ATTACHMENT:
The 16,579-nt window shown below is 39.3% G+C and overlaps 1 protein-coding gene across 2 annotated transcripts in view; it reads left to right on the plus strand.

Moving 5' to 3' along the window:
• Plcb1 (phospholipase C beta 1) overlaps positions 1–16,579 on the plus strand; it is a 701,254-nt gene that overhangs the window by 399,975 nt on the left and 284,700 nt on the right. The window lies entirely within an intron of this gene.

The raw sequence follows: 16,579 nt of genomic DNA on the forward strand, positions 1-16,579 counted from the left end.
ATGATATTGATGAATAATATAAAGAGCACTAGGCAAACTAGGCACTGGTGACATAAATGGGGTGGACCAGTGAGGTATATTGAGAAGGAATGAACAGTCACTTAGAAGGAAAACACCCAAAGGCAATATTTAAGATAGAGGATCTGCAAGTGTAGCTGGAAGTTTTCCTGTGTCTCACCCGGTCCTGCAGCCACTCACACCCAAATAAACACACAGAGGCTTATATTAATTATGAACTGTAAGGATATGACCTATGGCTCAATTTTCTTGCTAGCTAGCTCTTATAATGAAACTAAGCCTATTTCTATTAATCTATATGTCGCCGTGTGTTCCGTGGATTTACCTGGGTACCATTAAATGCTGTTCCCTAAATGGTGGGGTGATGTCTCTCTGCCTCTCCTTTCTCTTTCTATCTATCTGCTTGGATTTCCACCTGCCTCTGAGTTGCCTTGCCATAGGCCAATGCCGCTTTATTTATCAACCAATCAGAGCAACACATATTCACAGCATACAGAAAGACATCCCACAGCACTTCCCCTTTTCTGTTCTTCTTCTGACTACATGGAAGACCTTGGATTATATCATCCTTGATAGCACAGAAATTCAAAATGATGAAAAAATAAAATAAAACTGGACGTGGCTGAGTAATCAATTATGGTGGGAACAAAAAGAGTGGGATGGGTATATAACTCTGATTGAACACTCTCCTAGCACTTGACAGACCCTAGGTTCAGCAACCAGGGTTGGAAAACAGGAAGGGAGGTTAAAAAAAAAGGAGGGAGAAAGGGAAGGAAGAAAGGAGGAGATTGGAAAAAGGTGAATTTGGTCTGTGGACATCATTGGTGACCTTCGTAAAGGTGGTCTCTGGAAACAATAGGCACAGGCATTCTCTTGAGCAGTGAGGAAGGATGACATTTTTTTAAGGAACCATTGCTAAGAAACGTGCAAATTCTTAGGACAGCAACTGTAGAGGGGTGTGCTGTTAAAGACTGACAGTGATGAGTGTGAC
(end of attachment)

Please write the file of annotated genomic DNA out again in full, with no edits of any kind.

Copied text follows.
The 16,579-nt window shown below is 39.3% G+C and overlaps 1 protein-coding gene across 2 annotated transcripts in view; it reads left to right on the plus strand.

Moving 5' to 3' along the window:
• Plcb1 (phospholipase C beta 1) overlaps positions 1–16,579 on the plus strand; it is a 701,254-nt gene that overhangs the window by 399,975 nt on the left and 284,700 nt on the right. The window lies entirely within an intron of this gene.

The raw sequence follows: 16,579 nt of genomic DNA on the forward strand, positions 1-16,579 counted from the left end.
ATGATATTGATGAATAATATAAAGAGCACTAGGCAAACTAGGCACTGGTGACATAAATGGGGTGGACCAGTGAGGTATATTGAGAAGGAATGAACAGTCACTTAGAAGGAAAACACCCAAAGGCAATATTTAAGATAGAGGATCTGCAAGTGTAGCTGGAAGTTTTCCTGTGTCTCACCCGGTCCTGCAGCCACTCACACCCAAATAAACACACAGAGGCTTATATTAATTATGAACTGTAAGGATATGACCTATGGCTCAATTTTCTTGCTAGCTAGCTCTTATAATGAAACTAAGCCTATTTCTATTAATCTATATGTCGCCGTGTGTTCCGTGGATTTACCTGGGTACCATTAAATGCTGTTCCCTAAATGGTGGGGTGATGTCTCTCTGCCTCTCCTTTCTCTTTCTATCTATCTGCTTGGATTTCCACCTGCCTCTGAGTTGCCTTGCCATAGGCCAATGCCGCTTTATTTATCAACCAATCAGAGCAACACATATTCACAGCATACAGAAAGACATCCCACAGCACTTCCCCTTTTCTGTTCTTCTTCTGACTACATGGAAGACCTTGGATTATATCATCCTTGATAGCACAGAAATTCAAAATGATGAAAAAATAAAATAAAACTGGACGTGGCTGAGTAATCAATTATGGTGGGAACAAAAAGAGTGGGATGGGTATATAACTCTGATTGAACACTCTCCTAGCACTTGACAGACCCTAGGTTCAGCAACCAGGGTTGGAAAACAGGAAGGGAGGTTAAAAAAAAAGGAGGGAGAAAGGGAAGGAAGAAAGGAGGAGATTGGAAAAAGGTGAATTTGGTCTGTGGACATCATTGGTGACCTTCGTAAAGGTGGTCTCTGGAAACAATAGGCACAGGCATTCTCTTGAGCAGTGAGGAAGGATGACATTTTTTTAAGGAACCATTGCTAAGAAACGTGCAAATTCTTAGGACAGCAACTGTAGAGGGGTGTGCTGTTAAAGACTGACAGTGATGAGTGTGAC